Tag Archives: medical grafts

New study finds a myriad of applications for crab sugar

A review of recent research found that an unexpected mixture could do wonders for bone regeneration and wound healing.

This little guy could hold the future medical grafts within his shell. Image in Public Domain.

Chitosan is a type of sugar derived from shrimp and crab shell waste. It’s quite an amazing substance, used for its biocompatible, biodegradable, antibacterial, antifungal, analgesic and hemostatic (stops bleeding) properties. There are a number of potential applications which have researchers excited, but this review focuses on one thing in particular: medicine.

In a paper published in the journal Science and Technology of Advanced Materials, Duarte Moura from the Minho University in Braga, Portugal, found that combing chitosan with “nanofillers” makes the resulting material much stronger, without taking any medicinal properties away. They also found some success in combining bioactive glass nanoparticles with chitosan to develop synthetic bone grafts. Bioactive glass is a glass-ceramic biomaterial that binds well to physiological structures such as bone. Bone cells were found to grow relatively quickly and cover grafts made of bioactive glass and chitosan. Adding silver nanoparticles as nanofillers also gives the wound dressings antibacterial properties.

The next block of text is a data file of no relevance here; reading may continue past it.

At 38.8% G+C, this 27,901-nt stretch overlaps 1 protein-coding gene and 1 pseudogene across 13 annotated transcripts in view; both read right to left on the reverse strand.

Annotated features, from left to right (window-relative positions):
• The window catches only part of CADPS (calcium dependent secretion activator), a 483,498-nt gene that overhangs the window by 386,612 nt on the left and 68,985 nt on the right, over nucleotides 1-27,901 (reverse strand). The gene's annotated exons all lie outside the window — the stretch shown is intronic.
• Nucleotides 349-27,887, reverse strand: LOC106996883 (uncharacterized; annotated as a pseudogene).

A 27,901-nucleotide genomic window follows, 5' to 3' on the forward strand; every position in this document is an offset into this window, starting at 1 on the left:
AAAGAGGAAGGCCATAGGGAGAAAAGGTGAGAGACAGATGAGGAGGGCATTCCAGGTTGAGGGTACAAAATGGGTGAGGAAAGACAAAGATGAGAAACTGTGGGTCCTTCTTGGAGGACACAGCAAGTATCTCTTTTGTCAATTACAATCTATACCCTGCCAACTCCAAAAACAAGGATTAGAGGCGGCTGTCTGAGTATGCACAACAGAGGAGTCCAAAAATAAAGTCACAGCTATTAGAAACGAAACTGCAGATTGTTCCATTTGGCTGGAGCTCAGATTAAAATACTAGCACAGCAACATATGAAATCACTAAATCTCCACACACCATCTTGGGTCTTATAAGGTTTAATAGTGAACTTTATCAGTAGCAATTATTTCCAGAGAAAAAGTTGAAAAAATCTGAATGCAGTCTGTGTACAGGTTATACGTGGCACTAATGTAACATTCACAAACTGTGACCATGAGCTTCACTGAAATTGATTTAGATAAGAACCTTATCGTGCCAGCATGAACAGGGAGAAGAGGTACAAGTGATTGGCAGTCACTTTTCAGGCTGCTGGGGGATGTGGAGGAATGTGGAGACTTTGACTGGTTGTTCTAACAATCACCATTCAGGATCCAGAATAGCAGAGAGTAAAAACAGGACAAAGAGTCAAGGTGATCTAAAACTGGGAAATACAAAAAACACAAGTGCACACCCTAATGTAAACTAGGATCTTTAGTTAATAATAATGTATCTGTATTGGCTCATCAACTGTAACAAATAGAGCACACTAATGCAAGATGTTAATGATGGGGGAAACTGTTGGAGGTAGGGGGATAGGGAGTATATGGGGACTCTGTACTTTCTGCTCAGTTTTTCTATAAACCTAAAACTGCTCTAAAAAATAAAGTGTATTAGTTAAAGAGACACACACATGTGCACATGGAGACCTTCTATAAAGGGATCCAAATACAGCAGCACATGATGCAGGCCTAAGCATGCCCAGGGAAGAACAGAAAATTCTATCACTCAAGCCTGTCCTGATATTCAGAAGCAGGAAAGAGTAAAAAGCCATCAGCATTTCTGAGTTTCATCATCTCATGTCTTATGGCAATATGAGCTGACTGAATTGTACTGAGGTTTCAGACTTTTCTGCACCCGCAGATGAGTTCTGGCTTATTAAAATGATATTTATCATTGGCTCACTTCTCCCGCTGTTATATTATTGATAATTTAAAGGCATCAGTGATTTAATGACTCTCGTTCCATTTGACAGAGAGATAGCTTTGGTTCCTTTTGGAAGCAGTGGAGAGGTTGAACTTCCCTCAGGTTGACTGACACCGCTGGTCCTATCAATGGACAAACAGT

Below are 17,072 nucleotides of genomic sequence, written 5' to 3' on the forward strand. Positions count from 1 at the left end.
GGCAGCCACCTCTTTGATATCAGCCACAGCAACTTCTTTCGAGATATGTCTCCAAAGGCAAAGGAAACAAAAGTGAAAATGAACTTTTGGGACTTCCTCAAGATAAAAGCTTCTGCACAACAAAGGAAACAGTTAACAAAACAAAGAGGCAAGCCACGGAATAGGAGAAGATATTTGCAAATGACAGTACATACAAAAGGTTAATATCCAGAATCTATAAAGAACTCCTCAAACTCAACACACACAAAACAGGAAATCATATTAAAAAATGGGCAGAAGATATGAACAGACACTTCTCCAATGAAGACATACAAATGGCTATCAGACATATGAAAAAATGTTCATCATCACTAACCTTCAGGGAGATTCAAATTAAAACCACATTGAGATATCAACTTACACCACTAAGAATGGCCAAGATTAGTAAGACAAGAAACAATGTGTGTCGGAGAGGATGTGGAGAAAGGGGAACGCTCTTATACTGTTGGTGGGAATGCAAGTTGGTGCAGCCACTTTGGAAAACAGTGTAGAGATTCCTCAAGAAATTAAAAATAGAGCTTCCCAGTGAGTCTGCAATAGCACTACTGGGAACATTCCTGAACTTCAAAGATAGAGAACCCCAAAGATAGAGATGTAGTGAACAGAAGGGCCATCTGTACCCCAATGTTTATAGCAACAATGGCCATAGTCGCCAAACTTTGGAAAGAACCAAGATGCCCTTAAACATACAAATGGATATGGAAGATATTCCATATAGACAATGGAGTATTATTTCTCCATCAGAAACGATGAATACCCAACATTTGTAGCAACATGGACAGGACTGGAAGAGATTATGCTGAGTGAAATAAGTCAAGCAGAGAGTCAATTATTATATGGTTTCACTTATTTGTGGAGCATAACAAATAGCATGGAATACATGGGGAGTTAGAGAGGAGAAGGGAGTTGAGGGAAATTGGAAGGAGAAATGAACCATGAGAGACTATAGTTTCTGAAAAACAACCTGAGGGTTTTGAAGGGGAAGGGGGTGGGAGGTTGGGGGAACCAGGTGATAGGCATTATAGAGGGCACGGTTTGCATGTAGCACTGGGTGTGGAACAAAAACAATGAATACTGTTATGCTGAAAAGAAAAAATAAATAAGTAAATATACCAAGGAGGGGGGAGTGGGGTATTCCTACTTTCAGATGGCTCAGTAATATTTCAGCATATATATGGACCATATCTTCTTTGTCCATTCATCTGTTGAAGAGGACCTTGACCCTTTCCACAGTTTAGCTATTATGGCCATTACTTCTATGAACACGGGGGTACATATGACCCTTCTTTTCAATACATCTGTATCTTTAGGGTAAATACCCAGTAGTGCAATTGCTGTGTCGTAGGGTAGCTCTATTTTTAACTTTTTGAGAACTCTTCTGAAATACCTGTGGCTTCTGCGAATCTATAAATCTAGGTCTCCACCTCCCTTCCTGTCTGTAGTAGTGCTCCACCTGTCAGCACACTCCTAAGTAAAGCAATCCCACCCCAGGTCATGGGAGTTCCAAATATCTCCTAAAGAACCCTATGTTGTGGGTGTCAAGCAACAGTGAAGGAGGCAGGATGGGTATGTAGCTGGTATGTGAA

Graphene also came into the mix. In combination with chitosan, researchers can develop “nanocarriers” that can deliver drugs to target tissues, avoiding the negative side effects that conventional drugs can have on other tissues of the body.

Of course, this is pretty much the state of the art at the moment and a lot of research is still required. In particular, researchers still don’t fully understand how these composite materials degrade, which is particularly significant for medical applications. Also, more research is needed to understand how these composite materials interact with host tissues in the body and whether these materials can be sterilized using conventional methods. If this is not the case, then implementing them to medical treatment becomes much more complicated. But this is, without a doubt, an exciting field of research and one that holds great promise for the future.

“The vast opportunities shown by these materials, allied with their incredible nanotechnology potential, is expected to revolutionize the biomedical field in the near future,” the researchers conclude.

Journal Reference: Duarte Moura(*), Joao Mano, Conceicao Paiva, Natalia Alves — “Chitosan nanocomposites based on distinct inorganic fillers for biomedical applications”, Science and Technology of Advanced Materials Vol. 17. http://dx.doi.org/10.1080/14686996.2016.1229104